Okay, on one level, the very passionate cook inside the poem is deeply engaged with the process of cooking the chowder. And who is the cook? Us. Using imperative and present tense verbs, Neruda says: YOU bring the Conger to the kitchen...YOU take the garlic, smell it, blend it...YOU add the eel...YOU know heaven. As readers, there we are in the kitchen, surprised into creating this chowder. And it's nice; we like doing it. We can see the rosy, white, golden colors. We can feel the garlic clove with our hands. We can smell the vegetables cooking in oil. We can't wait to taste the soup. Earth (vegetables) + Sea (eel and prawns) = Heaven (heavenly taste, anyway). That's soup mathematics for you.
On another level, the very passionate poet outside the poem--Neruda--is deeply engaged with the process of making the poem. For him, the chowder perfectly represents his beloved country (74 lines long and skinny) and he is the eel, come back through the ocean from exile, to plunge himself back into Chile. He is so happy to be home. His love for Chile is earthy, sensual. It is like a woman to him. In his memoirs he said, " I can only live in my own country. I cannot live without having my feet and my hands on it and my ear against it, without feeling the movement of its waters and its shadows, without feeling my roots reach down into its soil for maternal nourishment." Returning home is like consummating an affair with a woman he loves.
On another level yet, it isn't just Neruda coming home. It is the Poet with a capital P--and he has no intention of resting on his laurels. He's got a vision, and he's on a mission. As Chile's revered High Priest/Poet, he will inseminate the land with his words--combine and cook up the essences of Chile through its alchemical Earth, Air, Fire, and Water; he will create heaven out of the current tyranny. With his socialist ideals, he is, truly, "a boon to [the working] man." And he returns ferociously--not as gentle Orpheus sweetly plucking lyre strings, but as a monstrous Conger eel to fight for the rights of the Chilean people. Remember Jacqueline Bisset's toothy monster in "The Deep"? Well, THAT'S a Conger eel, a ferocious thing that fights and eats giant octopi in the deeps of the ocean just for snacks.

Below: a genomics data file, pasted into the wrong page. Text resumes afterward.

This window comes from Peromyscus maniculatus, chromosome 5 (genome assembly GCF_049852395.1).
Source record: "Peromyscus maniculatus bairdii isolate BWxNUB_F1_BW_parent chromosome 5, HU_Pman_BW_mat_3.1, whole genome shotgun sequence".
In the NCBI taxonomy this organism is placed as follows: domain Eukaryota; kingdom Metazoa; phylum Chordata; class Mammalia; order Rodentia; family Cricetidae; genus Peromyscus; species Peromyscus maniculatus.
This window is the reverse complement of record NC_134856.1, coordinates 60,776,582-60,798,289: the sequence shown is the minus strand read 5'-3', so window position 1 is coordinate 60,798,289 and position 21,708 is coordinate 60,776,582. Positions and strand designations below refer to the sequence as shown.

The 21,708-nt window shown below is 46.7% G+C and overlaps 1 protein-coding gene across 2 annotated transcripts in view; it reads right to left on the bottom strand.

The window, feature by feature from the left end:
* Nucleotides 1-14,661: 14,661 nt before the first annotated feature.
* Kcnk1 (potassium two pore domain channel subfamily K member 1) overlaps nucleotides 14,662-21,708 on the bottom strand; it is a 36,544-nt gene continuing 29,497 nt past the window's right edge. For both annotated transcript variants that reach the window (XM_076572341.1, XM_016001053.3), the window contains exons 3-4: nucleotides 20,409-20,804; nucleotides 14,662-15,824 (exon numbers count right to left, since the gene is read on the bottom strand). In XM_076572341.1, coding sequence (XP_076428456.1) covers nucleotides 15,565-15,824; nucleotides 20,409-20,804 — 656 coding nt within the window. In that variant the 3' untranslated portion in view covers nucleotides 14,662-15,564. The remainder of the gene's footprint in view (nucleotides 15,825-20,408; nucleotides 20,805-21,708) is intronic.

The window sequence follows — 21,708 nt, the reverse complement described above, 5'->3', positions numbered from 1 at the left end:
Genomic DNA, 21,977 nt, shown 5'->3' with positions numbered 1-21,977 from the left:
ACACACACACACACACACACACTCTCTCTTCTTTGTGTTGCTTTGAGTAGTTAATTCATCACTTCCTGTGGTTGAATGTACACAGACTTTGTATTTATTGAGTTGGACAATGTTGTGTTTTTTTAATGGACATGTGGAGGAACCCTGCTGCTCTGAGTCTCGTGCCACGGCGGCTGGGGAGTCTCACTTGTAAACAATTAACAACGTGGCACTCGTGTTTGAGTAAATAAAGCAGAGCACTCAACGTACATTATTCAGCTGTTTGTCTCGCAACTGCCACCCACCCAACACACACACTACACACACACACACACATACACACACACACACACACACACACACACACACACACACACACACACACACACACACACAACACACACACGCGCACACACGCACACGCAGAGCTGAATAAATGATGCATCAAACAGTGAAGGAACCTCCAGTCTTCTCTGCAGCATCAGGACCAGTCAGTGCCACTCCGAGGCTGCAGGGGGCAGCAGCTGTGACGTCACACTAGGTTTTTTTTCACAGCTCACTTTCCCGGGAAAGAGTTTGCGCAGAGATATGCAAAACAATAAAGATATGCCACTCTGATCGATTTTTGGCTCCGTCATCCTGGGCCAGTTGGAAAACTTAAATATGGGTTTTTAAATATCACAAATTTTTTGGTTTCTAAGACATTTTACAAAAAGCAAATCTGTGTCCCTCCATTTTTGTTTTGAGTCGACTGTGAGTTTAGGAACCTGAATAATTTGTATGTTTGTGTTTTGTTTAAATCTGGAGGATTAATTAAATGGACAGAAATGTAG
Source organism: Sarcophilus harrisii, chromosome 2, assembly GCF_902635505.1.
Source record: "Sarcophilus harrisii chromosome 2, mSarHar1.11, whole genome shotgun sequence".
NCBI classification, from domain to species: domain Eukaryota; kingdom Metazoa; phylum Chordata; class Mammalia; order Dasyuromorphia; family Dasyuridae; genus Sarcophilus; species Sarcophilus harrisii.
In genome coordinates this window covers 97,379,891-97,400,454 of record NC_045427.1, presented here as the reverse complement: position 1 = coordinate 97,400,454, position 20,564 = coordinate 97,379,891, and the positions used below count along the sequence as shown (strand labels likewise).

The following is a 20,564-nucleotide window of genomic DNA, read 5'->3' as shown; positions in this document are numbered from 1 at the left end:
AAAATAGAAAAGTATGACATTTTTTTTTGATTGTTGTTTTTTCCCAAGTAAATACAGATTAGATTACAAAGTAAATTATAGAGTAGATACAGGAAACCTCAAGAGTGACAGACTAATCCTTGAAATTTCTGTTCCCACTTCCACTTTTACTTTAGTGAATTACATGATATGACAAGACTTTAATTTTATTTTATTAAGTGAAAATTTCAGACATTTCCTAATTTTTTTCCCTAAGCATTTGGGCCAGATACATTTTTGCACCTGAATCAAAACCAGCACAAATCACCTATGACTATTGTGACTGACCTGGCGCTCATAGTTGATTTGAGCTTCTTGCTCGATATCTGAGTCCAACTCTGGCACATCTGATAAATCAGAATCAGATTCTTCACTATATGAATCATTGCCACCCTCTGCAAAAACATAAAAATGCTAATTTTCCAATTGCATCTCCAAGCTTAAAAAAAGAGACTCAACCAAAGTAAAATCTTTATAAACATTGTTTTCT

Indeed, Neruda has pretty ferocious ideas about the role of the Poet in the modern world. The Poet is not a "little god" picked out by a mystical destiny. Not someone who writes impenetrably for other poets. Not a realist...not a surrealist. Neruda's Poet is one who wants the "darkness to blossom"--one who is concerned "that the millions of people who have learnt neither to read us poets nor to read at all, who still cannot write or write to us, are to feel at home in the area of dignity without which it is impossible for them to be complete human beings."
In his remarks to accept the Nobel prize in 1971, Neruda cites a line from the French poet Rimbaud: "In the dawn, armed with burning patience, we shall enter the splendid Cities." He goes on to say, "I believe in this prophesy of Rimbaud, the Visionary. I come from a dark region, from a land separated from all others by the steep contours of its geography. I was the most forlorn of poets and my poetry was provincial, oppressed, and rainy. But always I had put my trust in man. I never lost hope. It is perhaps because of this that I have reached as far as I now have with my poetry and also with my banner. Lastly I wish to say to the people of good will, to the workers, to the poets, that the whole future has been expressed in this line by Rimbaud: only with a burning patience can we conquer the splendid City that will give light, justice, and dignity to all mankind. In this way, the song will not have been sung in vain."
"Ode to Conger Chowder" is a simply expressed poem that resonates with joy, with undisguised sensuality and passion. It's addressed to the Chilean people at a particular and troubling point in their history--espousing in some ways a party line that was swept away at the end of the 20th century . But, Neruda is a poet, for heaven's sake; he can't be dated or pigeonholed. People everywhere who read this poem with its rich imagery and heartbreakingly human values will find their appetites sharpened--for soup...for poetry...for light, justice, and dignity. You can dial up the recipe at Conger (or Fish) Chowder.
AND THE "OTHER" LITERARY SOUPS?
Oh, there's a bunch of them...all with their own equally complex stories. Ivan Turgenev's "Cabbage Soup" will break your heart. William Makepeace Thackeray's "The Ballad of Bouillabaisse" will excite your salivary glands. Ditto for Joseph Mery's "Recipe for Bouillabaisse". Carolyn Kizer's "Mud Soup" will make you laugh, as will Berda Jozsef's outrageous "In Praise of Bouillon". A personal favorite: Alexander Pope's "Receipt to make Soup: for the Use of Dean Swift". Something very sweet about that waspish, sickly poet of the closed couplet composing a get well soup for the sardonic creator of Gulliver's Travels. And that's not all: many many more at SoupTales.
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NEXT MONTH: A WORD TO "TRUE" MILLENNIUM PARTY DUDES ON 1/01/2001--STEP RIGHT THIS WAY FOR SURE-CURE HANGOVER SOUPS.